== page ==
Throughout our lives we all gather and collect things that have meaning to us. That first photograph of our newborn, a rose bought by our first love & pressed between the pages of a bible, a train ticket from a special journey. But why do we hold onto them?
This is where the seeds of my vision for Forget me Not Memory Furniture began.
When I moved out of my childhood home I recall my mum giving me a box with items from my childhood. Things that she had held onto as i was growing up. There were my vaccination certificates, my old school exercise books, my first comic and lots of other bits that she had lovingly stored but ultimately were mine. That box went with me across the sea to the Isle of Man then back again 5 years later & 3 house moves later the box is still in my loft. Those of you that have seen Mamma Mia will recall Meryl Streep singing ‘Slipping through my fingers’ Does this sound familiar?
As far back in history as ancient Roman times there is evidence of remembrance jewelry, using bones & teeth. During the Renaissance mourning rings which were paid for as part of the deceased estate. Rings were commissioned with their names & D.O.D. Prior to the 17th Century it was known as memento-mori jewelry, a reminder of mortality rather than in memory of an individual. The peak of popularity until recently was in the Victorian Era when Queen Victoria began wearing items of Jet following the death of her Husband Albert, also lockets containing his picture & camoes of him. In the mid 17 hundreds wig makers would fashion rings, pins, bracelets etc from locks of hair.
In the early 20th Century the industry fell out of fashion making a brief comeback in the 30s & 40s. The rise in Cremation rates in the past 20 years has seen the popularity of jewelry incorporating ashes . Who 20 years ago would have envisaged having something made that held our loved ones ashes? Today many thousands of us do. The advancement of technology means fingerprints and even photos can be engraved onto jewelry too.
Thumbprints are a perfect way to keep tangible mementos. Today we use our thumbprints increasingly in everyday life. Opening apps, phones etc so what better way to hold onto something so unique than to use it. I have a cast of my Dads which I was able to take whilst he was on end of life care at the local Hospice.This enabled me to have a silver charm made which I wear daily. I also had a necklace made for my mum and my niece. It is very precious to me with this in mind I offer a thumbprint kit as part of my service (contact me for details!)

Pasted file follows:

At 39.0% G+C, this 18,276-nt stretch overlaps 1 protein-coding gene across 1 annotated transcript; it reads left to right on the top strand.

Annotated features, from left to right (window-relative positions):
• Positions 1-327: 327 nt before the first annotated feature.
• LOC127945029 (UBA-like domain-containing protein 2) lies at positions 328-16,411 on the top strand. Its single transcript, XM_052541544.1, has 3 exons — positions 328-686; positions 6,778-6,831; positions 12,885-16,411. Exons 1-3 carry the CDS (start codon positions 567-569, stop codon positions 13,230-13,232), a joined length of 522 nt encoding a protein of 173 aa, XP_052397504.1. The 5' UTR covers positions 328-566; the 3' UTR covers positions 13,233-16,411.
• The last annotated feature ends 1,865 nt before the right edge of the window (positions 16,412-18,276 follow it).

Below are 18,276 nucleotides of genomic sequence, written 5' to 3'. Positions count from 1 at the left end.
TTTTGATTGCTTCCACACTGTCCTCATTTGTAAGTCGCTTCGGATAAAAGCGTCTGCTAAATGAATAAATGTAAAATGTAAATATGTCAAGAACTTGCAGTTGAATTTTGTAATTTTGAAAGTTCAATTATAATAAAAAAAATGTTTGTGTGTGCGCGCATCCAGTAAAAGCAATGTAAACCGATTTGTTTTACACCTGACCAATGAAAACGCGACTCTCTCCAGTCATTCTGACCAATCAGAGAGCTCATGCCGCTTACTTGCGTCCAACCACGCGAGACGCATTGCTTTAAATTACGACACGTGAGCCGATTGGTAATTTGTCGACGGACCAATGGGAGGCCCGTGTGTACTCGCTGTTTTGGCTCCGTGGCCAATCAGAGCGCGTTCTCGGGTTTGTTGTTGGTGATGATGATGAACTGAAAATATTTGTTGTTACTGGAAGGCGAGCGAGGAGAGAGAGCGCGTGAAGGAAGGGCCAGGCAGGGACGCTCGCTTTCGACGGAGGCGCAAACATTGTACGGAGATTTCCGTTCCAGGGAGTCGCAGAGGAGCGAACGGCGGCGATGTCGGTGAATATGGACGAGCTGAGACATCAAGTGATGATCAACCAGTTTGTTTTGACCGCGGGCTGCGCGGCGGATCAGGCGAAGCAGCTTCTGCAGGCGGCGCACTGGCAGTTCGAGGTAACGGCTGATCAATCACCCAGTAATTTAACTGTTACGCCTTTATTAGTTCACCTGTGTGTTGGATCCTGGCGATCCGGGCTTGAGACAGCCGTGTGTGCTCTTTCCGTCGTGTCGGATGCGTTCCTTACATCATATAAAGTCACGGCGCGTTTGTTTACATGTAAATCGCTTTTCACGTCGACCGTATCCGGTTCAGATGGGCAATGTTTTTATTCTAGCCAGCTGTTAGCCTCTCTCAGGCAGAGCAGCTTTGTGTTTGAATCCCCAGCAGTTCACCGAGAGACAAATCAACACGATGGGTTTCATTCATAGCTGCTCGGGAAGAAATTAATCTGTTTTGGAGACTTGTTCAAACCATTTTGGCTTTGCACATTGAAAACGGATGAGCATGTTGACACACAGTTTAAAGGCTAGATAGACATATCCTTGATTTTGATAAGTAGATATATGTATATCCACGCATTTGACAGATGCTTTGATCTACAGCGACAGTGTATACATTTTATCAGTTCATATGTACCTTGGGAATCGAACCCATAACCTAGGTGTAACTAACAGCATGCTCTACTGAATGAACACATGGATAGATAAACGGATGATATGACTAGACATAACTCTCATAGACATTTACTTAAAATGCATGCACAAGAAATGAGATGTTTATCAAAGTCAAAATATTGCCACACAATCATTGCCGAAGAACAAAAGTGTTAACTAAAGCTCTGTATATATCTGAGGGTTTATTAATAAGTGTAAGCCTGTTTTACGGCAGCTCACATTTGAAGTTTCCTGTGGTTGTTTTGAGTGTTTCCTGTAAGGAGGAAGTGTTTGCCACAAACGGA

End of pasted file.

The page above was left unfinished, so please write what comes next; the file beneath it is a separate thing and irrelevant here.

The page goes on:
Families can have imprints of their loved ones hidden within a piece of furniture they have refinished thereby keeping them close and creating new history. The beauty of this is that you can do this both whilst you have you loved, but also before they are inturned (after which sadly this wouldn’t be an option.)
Many find comfort in other forms of keepsakes such as using ashes to make beautiful jewelry, and again I offer this as an option. Encased in resin then placed within a wooden button, ashes can be hidden or placed as a feature in a bedside table of a lost partner or in grannies old china cabinet for example along with her favourite gin. The ashes would be dispatched in the kit provided with your furniture, thereby no risk of them being lost in the post.
In my memory box I also have the last Christmas cards I received from my Mum & Dad with their signatures, newspaper clippings & tons of photos. Bet we all have those don’t we? Wouldn’t it be lovely to see those turned into new keepsakes….
I’ve recently decoupaged a newspaper from the day my dad was born in 1942 to the legs of a footstool belonging to my Dads Great Gran. Signatures can be scanned and engraved too. The stools a mini time capsule with a lace hankie of my great Aunts, some crystal beads of my Great Grans favourite necklace & my Mums ashes in a button.
Decoupaging photos and fabric is also a touching way of incorporating sentiment. Much the same way as Memory Bears have become popular I aim to offer the option to have for example Mums favourite silk scarf lining a set of draws that may sit neatly in your kitchen or hallway refinished in a stylish colour to match your decor. New handles maybe added to bring it up to date but the heart of it remains Mums. I’ve even used old family photos to repurpose old drawers into wall shelves . You may not wish or have room to keep a whole item of furniture but these make a fitting tribute as well as an exclusive addition to your home and family History. Something to tell the grandchildren about.
Sentiment and the holding onto memories is in our nature & culture. We like to think that those who came before us will be remembered by those who will come after us. So just as we keep the first teeth of our babies or have our bridal bouquets dried and mounted in frames my aim is to raise awareness of MEMORY FURNITURE.
We live in a throw away society but sustainability & sentiment are a fusion in my opinion. If you Google Memory Furniture see what currently pops up-Memory foam beds! If you google Memorial Furniture outdoor benches are the result. MEMORY FURNITURE isn’t a ‘thing’, just as Memory Bears weren’t a thing 15 years ago. Watch out World. MEMORY FURNITURE is now MY THING. For more details and enquiries I can be contacted on 07876 022343.